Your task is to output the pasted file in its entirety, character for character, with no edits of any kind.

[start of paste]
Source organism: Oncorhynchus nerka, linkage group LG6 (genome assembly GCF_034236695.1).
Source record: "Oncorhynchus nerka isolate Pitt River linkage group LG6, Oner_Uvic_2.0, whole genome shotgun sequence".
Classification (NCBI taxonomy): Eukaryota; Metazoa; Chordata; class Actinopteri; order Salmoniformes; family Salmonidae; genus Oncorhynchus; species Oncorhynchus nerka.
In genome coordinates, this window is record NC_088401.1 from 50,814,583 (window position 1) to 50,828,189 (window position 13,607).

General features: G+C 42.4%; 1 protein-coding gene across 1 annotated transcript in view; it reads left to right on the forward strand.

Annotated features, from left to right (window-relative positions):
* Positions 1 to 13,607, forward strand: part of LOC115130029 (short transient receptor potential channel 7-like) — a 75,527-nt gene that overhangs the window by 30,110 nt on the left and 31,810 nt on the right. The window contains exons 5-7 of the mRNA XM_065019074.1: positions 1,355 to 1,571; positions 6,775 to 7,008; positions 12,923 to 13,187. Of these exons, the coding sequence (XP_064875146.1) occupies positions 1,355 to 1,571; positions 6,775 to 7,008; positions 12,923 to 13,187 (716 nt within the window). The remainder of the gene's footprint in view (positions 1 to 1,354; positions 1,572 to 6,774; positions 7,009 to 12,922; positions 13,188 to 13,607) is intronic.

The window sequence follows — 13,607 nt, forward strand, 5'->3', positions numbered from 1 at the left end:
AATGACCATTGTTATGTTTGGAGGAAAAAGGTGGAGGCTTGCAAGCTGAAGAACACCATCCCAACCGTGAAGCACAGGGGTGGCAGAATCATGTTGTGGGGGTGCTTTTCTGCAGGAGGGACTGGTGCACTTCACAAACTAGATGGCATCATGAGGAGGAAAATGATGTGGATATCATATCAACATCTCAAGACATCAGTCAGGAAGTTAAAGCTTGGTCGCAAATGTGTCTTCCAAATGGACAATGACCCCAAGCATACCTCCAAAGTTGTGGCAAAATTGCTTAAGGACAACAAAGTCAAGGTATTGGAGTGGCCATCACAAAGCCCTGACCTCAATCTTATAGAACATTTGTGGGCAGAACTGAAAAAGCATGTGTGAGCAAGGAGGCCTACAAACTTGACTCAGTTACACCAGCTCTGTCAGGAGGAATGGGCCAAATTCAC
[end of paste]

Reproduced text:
Source organism: Oncorhynchus nerka, linkage group LG6 (genome assembly GCF_034236695.1).
Source record: "Oncorhynchus nerka isolate Pitt River linkage group LG6, Oner_Uvic_2.0, whole genome shotgun sequence".
Classification (NCBI taxonomy): Eukaryota; Metazoa; Chordata; class Actinopteri; order Salmoniformes; family Salmonidae; genus Oncorhynchus; species Oncorhynchus nerka.
In genome coordinates, this window is record NC_088401.1 from 50,814,583 (window position 1) to 50,828,189 (window position 13,607).

General features: G+C 42.4%; 1 protein-coding gene across 1 annotated transcript in view; it reads left to right on the forward strand.

Annotated features, from left to right (window-relative positions):
* Positions 1 to 13,607, forward strand: part of LOC115130029 (short transient receptor potential channel 7-like) — a 75,527-nt gene that overhangs the window by 30,110 nt on the left and 31,810 nt on the right. The window contains exons 5-7 of the mRNA XM_065019074.1: positions 1,355 to 1,571; positions 6,775 to 7,008; positions 12,923 to 13,187. Of these exons, the coding sequence (XP_064875146.1) occupies positions 1,355 to 1,571; positions 6,775 to 7,008; positions 12,923 to 13,187 (716 nt within the window). The remainder of the gene's footprint in view (positions 1 to 1,354; positions 1,572 to 6,774; positions 7,009 to 12,922; positions 13,188 to 13,607) is intronic.

The window sequence follows — 13,607 nt, forward strand, 5'->3', positions numbered from 1 at the left end:
AATGACCATTGTTATGTTTGGAGGAAAAAGGTGGAGGCTTGCAAGCTGAAGAACACCATCCCAACCGTGAAGCACAGGGGTGGCAGAATCATGTTGTGGGGGTGCTTTTCTGCAGGAGGGACTGGTGCACTTCACAAACTAGATGGCATCATGAGGAGGAAAATGATGTGGATATCATATCAACATCTCAAGACATCAGTCAGGAAGTTAAAGCTTGGTCGCAAATGTGTCTTCCAAATGGACAATGACCCCAAGCATACCTCCAAAGTTGTGGCAAAATTGCTTAAGGACAACAAAGTCAAGGTATTGGAGTGGCCATCACAAAGCCCTGACCTCAATCTTATAGAACATTTGTGGGCAGAACTGAAAAAGCATGTGTGAGCAAGGAGGCCTACAAACTTGACTCAGTTACACCAGCTCTGTCAGGAGGAATGGGCCAAATTCAC